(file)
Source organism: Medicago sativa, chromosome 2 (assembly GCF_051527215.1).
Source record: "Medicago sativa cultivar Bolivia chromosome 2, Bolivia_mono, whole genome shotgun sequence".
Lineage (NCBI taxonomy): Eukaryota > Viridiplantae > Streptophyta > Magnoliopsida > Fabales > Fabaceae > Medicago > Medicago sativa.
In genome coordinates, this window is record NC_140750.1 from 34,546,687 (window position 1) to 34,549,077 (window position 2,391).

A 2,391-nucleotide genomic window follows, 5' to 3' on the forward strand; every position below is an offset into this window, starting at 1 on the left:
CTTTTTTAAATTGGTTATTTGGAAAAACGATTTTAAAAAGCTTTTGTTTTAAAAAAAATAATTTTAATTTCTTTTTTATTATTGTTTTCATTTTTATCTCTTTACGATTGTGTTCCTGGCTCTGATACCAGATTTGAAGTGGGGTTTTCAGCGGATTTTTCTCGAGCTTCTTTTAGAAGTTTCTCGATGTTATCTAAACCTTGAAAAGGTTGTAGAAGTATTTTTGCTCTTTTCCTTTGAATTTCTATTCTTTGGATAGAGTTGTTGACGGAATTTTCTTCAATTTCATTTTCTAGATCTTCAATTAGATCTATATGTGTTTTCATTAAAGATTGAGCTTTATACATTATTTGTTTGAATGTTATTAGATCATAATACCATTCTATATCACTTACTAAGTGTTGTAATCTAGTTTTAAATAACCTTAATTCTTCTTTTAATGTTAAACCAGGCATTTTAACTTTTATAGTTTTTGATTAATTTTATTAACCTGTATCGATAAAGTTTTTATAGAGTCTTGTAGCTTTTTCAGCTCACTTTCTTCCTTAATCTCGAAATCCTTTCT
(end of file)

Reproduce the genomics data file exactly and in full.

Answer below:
Source organism: Medicago sativa, chromosome 2 (assembly GCF_051527215.1).
Source record: "Medicago sativa cultivar Bolivia chromosome 2, Bolivia_mono, whole genome shotgun sequence".
Lineage (NCBI taxonomy): Eukaryota > Viridiplantae > Streptophyta > Magnoliopsida > Fabales > Fabaceae > Medicago > Medicago sativa.
In genome coordinates, this window is record NC_140750.1 from 34,546,687 (window position 1) to 34,549,077 (window position 2,391).

A 2,391-nucleotide genomic window follows, 5' to 3' on the forward strand; every position below is an offset into this window, starting at 1 on the left:
CTTTTTTAAATTGGTTATTTGGAAAAACGATTTTAAAAAGCTTTTGTTTTAAAAAAAATAATTTTAATTTCTTTTTTATTATTGTTTTCATTTTTATCTCTTTACGATTGTGTTCCTGGCTCTGATACCAGATTTGAAGTGGGGTTTTCAGCGGATTTTTCTCGAGCTTCTTTTAGAAGTTTCTCGATGTTATCTAAACCTTGAAAAGGTTGTAGAAGTATTTTTGCTCTTTTCCTTTGAATTTCTATTCTTTGGATAGAGTTGTTGACGGAATTTTCTTCAATTTCATTTTCTAGATCTTCAATTAGATCTATATGTGTTTTCATTAAAGATTGAGCTTTATACATTATTTGTTTGAATGTTATTAGATCATAATACCATTCTATATCACTTACTAAGTGTTGTAATCTAGTTTTAAATAACCTTAATTCTTCTTTTAATGTTAAACCAGGCATTTTAACTTTTATAGTTTTTGATTAATTTTATTAACCTGTATCGATAAAGTTTTTATAGAGTCTTGTAGCTTTTTCAGCTCACTTTCTTCCTTAATCTCGAAATCCTTTCT